Several newspaper publishers at the meeting said AP's new online licensing policy makes sense, as long as it doesn't significantly increase their expenses. "I'd like to see what the total bill is going to be," said David Bradley, publisher of the St. Joseph (Mo.) News-Press. "I hope it doesn't turn into an onerous burden."
The meeting also featured five AP reporters who addressed trends changing the world, from evolving international alliances to strong currents of change within Christianity.
A bit of drama penetrated the conference hall when religion writer Rachel Zoll addressed the crowd from the Vatican, where she is covering the papal conclave. As Zoll spoke via video link, the crowd in St. Peter's Square could be heard roaring in the background.
"It's black smoke," she said, signaling that the gathered cardinals had not selected a pope during the conclave's first day. "We'll just continue with our speech for now."
Sally Buzbee, chief of Middle East services, spoke about the rise of China and the influence of Shiites in the Middle East; technology writer Brian Bergstein addressed the increasing capacity to archive digital information of all types; science writer Malcolm Ritter warned of the prospects of a global pandemic; and political writer Ron Fournier discussed the emergence of new American "hometowns" centered on churches and social groups.
AP's meeting was held in conjunction with the annual convention of the Newspaper Association of America. Later, at the AP annual luncheon, New Mexico Gov. Bill Richardson was the featured speaker.
Five members elected to AP board; two appointed to two-year terms
SAN FRANCISCO (AP) — Four incumbents and one new member were elected to the board of directors of The Associated Press in results announced April 18 at the annual meeting of the news cooperative.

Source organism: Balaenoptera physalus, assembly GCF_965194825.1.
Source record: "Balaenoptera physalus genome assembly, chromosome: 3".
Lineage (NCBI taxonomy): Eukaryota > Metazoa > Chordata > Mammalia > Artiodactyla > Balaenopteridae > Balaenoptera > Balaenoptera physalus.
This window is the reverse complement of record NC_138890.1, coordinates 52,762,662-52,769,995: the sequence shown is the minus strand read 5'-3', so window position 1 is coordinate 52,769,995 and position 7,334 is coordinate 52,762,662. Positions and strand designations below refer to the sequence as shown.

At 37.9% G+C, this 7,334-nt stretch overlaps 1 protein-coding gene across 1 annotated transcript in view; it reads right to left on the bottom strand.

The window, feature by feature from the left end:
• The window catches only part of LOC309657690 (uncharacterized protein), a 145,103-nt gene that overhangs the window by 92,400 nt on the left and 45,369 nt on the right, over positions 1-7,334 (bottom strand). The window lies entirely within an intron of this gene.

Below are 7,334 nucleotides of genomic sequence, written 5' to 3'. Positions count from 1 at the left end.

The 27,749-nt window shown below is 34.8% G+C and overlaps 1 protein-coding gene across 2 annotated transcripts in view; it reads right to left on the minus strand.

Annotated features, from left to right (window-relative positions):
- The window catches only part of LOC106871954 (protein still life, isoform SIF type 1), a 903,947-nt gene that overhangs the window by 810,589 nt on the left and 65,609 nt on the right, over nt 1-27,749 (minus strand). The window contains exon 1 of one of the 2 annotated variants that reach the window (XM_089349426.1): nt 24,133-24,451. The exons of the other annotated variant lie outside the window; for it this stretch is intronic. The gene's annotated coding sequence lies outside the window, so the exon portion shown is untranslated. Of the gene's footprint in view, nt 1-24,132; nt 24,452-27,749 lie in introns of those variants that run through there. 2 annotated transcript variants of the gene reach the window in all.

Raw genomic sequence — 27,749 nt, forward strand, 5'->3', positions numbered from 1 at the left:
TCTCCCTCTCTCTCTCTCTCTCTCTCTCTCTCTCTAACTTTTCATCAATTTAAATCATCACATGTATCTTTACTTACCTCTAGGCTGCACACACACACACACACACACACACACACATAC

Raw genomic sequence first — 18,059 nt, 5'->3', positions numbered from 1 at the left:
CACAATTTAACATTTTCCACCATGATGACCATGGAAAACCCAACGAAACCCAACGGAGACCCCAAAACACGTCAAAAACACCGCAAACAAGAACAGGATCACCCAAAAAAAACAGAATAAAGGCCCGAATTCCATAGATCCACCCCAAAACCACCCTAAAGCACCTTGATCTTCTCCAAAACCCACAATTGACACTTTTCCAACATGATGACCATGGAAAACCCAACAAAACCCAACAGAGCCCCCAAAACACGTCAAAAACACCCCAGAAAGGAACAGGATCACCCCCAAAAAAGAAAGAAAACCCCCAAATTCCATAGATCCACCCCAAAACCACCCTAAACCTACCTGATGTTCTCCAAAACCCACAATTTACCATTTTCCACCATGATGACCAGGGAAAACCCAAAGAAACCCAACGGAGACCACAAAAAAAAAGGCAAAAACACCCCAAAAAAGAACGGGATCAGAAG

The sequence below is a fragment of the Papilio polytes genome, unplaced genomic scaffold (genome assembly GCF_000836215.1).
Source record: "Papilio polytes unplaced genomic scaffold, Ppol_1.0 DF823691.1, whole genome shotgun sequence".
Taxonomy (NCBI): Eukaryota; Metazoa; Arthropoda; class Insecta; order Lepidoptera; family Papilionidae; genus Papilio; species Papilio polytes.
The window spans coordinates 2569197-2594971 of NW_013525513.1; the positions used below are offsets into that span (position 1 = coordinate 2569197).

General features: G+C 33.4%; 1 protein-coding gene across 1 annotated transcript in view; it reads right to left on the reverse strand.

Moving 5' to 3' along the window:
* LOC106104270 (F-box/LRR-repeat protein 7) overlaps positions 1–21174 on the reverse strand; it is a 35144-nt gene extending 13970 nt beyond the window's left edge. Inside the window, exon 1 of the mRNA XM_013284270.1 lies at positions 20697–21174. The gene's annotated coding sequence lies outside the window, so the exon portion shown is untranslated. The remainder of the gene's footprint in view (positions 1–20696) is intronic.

Re-elected to three-year terms were Burl Osborne, publisher emeritus of The Dallas Morning News; Michael E. Reed, president and chief executive officer of Community Newspaper Holdings Inc.; William Dean Singleton, vice chairman and CEO of MediaNews Group Inc., and H. Graham Woodlief, vice president of Media General Inc.
The new member is Dennis J. FitzSimons, chairman of Tribune Co., replacing Joe Hladky, chairman and publisher of the Gazette Co. of Cedar Rapids, Iowa. Hladky has served seven years as director and could not run for re-election to a three-year term because it would push him beyond the nine-year maximum specified in the AP bylaws. Hladky will remain on the board, however; on April 16 the board named him to one of six seats it can fill by appointment to two-year terms.
Osborne, who has served on the board since 1993, became chairman in 2002 and, as chairman, is exempt from the nine-year limit.
The board also named David R. Lord, president of Pioneer Newspapers Inc., to a two-year appointive term as director. Lord just completed a three-year term as elected director in one of three seats set aside in the bylaws for members from newspapers published in cities of less than 50,000 population and not affiliated with any newspaper from a larger city. Lord was not eligible for re-election to that seat because two Pioneer newspapers are in communities that no longer meet that requirement.
The Associated Press is a not-for-profit cooperative of U.S. newspapers and broadcasters, a global network providing coverage of news, sports, business, entertainment, politics and technology in all media formats to some 15,000 news outlets in more than 120 nations, reaching more than 1 billion people a day.
On the Net: http://www.ap.org